Plano School Aids in Erosion Control


Photo of the students | Image by One Earth One Chance/Facebook

A Plano high school is contributing to city efforts to combat erosion and aid in conservation.

Thirteen students from John Paul II High School recently volunteered to extend buffer zones at Buckhorn Park in Plano, according to the Plano Star Courier. These students planted over 150 native plants in the park in celebration of the 150th anniversary of the City.

Students from this school had previously joined One Earth One Chance on February 10 and planted 450 tree saplings and shrubs in the park, according to a post on Facebook. The students’ efforts supported the Habitat Restoration program, a joint program with the City of Plano and the Texas Conservation Alliance.

“Our first time exploring a lower cost model for urban reforestation was a success and we can’t wait for these plants to green up the space,” said the organization in the Facebook post.

Frank Santoni, John Paul II High School’s social innovation lab director, had collaborated with the City, searching for a community project for his students that could teach them how to overcome everyday challenges the City faced. The school originally had planned for the students to plant native tree species at a gabion wall project in Hoblitzelle Park. However, delays moved the project to Buckhorn Park.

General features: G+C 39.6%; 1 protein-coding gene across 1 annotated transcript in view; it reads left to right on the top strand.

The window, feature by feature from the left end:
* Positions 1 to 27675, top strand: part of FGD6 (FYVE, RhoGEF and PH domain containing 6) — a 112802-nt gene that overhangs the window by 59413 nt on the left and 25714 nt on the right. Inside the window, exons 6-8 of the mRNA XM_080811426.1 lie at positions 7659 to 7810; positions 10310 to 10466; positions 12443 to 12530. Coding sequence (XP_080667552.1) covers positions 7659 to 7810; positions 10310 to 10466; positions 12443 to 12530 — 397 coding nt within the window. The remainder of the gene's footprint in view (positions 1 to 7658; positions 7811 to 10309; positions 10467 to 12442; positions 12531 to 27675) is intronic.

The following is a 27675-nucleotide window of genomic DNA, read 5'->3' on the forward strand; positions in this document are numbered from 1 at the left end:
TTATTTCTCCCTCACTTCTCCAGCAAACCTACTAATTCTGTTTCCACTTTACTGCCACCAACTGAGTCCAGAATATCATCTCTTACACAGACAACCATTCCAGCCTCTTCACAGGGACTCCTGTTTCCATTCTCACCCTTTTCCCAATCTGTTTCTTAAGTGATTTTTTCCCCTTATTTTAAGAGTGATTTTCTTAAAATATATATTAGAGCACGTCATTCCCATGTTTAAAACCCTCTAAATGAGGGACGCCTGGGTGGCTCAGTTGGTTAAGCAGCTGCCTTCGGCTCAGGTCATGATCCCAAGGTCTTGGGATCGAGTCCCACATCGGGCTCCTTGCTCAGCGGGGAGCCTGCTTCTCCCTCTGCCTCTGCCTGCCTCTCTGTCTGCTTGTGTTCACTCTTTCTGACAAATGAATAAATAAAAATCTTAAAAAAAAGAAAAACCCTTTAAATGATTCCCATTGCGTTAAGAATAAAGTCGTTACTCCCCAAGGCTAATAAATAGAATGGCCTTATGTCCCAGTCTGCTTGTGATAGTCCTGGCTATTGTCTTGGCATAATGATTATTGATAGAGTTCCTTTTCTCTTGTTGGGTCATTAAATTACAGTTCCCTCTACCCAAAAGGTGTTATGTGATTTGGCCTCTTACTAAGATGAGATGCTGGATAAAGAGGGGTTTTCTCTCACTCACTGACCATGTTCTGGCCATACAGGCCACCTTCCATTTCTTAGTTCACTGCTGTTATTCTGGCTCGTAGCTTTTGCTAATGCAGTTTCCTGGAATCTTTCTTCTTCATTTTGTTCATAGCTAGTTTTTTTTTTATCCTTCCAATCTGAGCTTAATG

“Our students are interested in learning more about how to get involved in their community and learn more about the behind the scenes of these current issues,” said Santoni, according to the Plano Star Courier.

Marc Beaudoing, urban forester for the City of Plano, told the Star Courier that this project enabled students to take part during the school year.

“It was just a win-win. Students get to come in and learn about the importance of native plants, and they have different ways of approaching these kinds of situations,” said Beaudoing, according to the Star Courier. “Instead of just planting bluegrass or Saint Augustine, we plant these native grasses, and once they’re established, they won’t need irrigation. It will conserve water while providing a positive environmental impact,” he continued.

The students are expected to continue to work on the park over the course of the spring semester.

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